7. #107
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    Quote Originally Posted by WY21lmb View Post
    Antonyraison, when I was a kid it was a very different time in America. You could still often purchase dynamite in the local hardware store or lumber yard. Fireworks were, for the most part, illegal in the state where I lived, but the State line was 11 miles away and the roads just beyond that border were lined with stands selling any kind of fireworks you could imagine. In 1959, after visiting an uncle that lived on the east coast, my brother and I flew back home and landed in Minneapolis with a Remington .22 cal single shot bolt action rifle, a sporterized 7mm 1895 Chilean Mauser rifle, and a break action Stevens single shot 16 gage shotgun and a dozen or so pounds of ammunition in our suitcase.
    hectic.
    Yeah when I was younger fireworks where not illegal here either and we could get cherry bombs and other very potent fireworks... but never dynamite.
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  8. #108

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    The dynamite suggestion was obviously meant as a joke. Or maybe you were pulling my leg, eh? Lol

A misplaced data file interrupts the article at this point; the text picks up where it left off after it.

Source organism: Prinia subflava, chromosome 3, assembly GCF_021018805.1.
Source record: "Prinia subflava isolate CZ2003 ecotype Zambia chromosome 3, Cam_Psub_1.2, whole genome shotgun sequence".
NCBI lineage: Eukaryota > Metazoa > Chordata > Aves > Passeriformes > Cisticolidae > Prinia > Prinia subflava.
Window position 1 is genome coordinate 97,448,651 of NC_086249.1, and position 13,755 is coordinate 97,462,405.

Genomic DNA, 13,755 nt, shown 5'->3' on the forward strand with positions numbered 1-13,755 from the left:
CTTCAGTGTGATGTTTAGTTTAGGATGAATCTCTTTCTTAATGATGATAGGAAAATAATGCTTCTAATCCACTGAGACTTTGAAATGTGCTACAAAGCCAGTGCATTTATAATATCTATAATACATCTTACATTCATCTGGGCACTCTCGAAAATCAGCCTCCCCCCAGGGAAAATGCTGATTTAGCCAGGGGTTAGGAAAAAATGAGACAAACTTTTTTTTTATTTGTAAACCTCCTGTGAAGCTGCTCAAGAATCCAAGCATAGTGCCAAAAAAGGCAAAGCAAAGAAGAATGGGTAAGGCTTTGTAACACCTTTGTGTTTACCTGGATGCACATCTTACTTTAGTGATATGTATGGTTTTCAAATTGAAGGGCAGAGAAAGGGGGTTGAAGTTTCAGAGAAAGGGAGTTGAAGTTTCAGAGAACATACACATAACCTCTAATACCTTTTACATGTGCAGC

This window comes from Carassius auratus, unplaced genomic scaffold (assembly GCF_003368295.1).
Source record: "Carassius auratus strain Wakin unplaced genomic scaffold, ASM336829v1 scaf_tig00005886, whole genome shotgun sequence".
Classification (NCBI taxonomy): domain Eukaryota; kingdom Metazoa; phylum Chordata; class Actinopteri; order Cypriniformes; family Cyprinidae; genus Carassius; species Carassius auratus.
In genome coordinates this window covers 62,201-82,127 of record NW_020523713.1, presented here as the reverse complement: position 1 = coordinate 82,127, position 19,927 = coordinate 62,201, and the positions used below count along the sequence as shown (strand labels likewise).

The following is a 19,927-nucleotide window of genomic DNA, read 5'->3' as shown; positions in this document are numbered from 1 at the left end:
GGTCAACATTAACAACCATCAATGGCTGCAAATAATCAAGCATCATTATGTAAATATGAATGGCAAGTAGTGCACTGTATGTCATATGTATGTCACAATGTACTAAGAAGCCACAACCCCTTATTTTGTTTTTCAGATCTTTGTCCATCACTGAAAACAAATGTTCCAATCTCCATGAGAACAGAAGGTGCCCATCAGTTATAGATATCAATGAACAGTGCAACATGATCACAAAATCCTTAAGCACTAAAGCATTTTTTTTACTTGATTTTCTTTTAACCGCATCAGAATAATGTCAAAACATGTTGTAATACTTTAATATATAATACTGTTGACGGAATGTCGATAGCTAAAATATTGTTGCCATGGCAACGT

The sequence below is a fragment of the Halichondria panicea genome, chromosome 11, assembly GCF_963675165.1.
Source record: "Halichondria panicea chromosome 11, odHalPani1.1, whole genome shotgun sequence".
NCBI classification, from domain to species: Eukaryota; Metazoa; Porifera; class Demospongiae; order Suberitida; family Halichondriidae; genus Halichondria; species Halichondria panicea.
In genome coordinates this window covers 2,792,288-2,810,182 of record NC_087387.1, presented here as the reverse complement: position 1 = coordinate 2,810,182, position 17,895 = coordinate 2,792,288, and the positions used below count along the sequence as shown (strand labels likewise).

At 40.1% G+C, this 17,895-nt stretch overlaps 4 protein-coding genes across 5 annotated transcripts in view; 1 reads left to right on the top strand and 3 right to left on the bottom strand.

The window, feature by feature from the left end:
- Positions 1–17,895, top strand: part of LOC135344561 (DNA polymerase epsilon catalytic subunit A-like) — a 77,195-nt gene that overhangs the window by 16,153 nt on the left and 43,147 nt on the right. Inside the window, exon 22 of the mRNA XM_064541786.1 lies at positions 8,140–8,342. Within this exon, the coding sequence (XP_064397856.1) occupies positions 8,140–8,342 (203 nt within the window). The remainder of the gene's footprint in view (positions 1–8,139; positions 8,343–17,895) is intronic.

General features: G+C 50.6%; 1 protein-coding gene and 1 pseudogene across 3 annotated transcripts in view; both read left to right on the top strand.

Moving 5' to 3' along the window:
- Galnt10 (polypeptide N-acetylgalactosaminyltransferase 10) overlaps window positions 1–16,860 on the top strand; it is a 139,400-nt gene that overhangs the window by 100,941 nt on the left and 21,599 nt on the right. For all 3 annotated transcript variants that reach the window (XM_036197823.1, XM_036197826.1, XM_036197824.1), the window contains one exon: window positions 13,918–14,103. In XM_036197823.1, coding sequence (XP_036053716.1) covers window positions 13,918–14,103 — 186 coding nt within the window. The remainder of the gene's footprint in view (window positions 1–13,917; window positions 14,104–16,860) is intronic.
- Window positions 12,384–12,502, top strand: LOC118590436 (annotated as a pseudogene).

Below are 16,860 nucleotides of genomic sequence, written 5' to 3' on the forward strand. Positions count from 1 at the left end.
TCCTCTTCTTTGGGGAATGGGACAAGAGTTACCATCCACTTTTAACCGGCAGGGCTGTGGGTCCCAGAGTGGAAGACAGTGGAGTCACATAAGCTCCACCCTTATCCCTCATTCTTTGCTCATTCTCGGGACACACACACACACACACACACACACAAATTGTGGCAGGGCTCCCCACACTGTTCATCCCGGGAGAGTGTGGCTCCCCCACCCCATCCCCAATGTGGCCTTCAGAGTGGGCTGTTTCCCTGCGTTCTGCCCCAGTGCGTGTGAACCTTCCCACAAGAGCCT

Black walnut powder and a trot line. The powder to get worms and the trot line to use those worms. We are talking "survival" fishing so game laws get thrown out the window.

    As far as the dynamite goes, anything that will explode and send a strong enough shock wave through the water to stun the fish might be good enough. First attract the fish and then boom! Possibly just a net from a portable soccer goal. Firecrackers could be used to drive the fish toward your net, if you are using a gill net, or into your fish trap.

    Floating can of tannerite shot from shore.

    Casting nets used on schools attracted by chum of some kind. Many options depending on what you have available to you.

  9. #109
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    Fishing with Hand Grenades!

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  10. #110
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    All I have to do to get fish is have an inflatable doll, set it up about 10 yards from me with a pole and line tied to it. Then I just start fishing along side it. The fish will think the doll is someone else and take their bait and leave mine alone. I'll never catch a thing but if I just keep baiting the dolls hook I'll get enough for supper. If only I could find a real doll to go with me in those survival situations......


    Alan

  11. #111
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    Quote Originally Posted by Alan R McDaniel Jr View Post
    All I have to do to get fish is have an inflatable doll, set it up about 10 yards from me with a pole and line tied to it. Then I just start fishing along side it. The fish will think the doll is someone else and take their bait and leave mine alone. I'll never catch a thing but if I just keep baiting the dolls hook I'll get enough for supper. If only I could find a real doll to go with me in those survival situations......


    Alan
    I'm a Gramp who is not computer savvy, give me a slab and the rock ages tablet..I will do fine!

  12. #112
    Senior Member Antonyraison's Avatar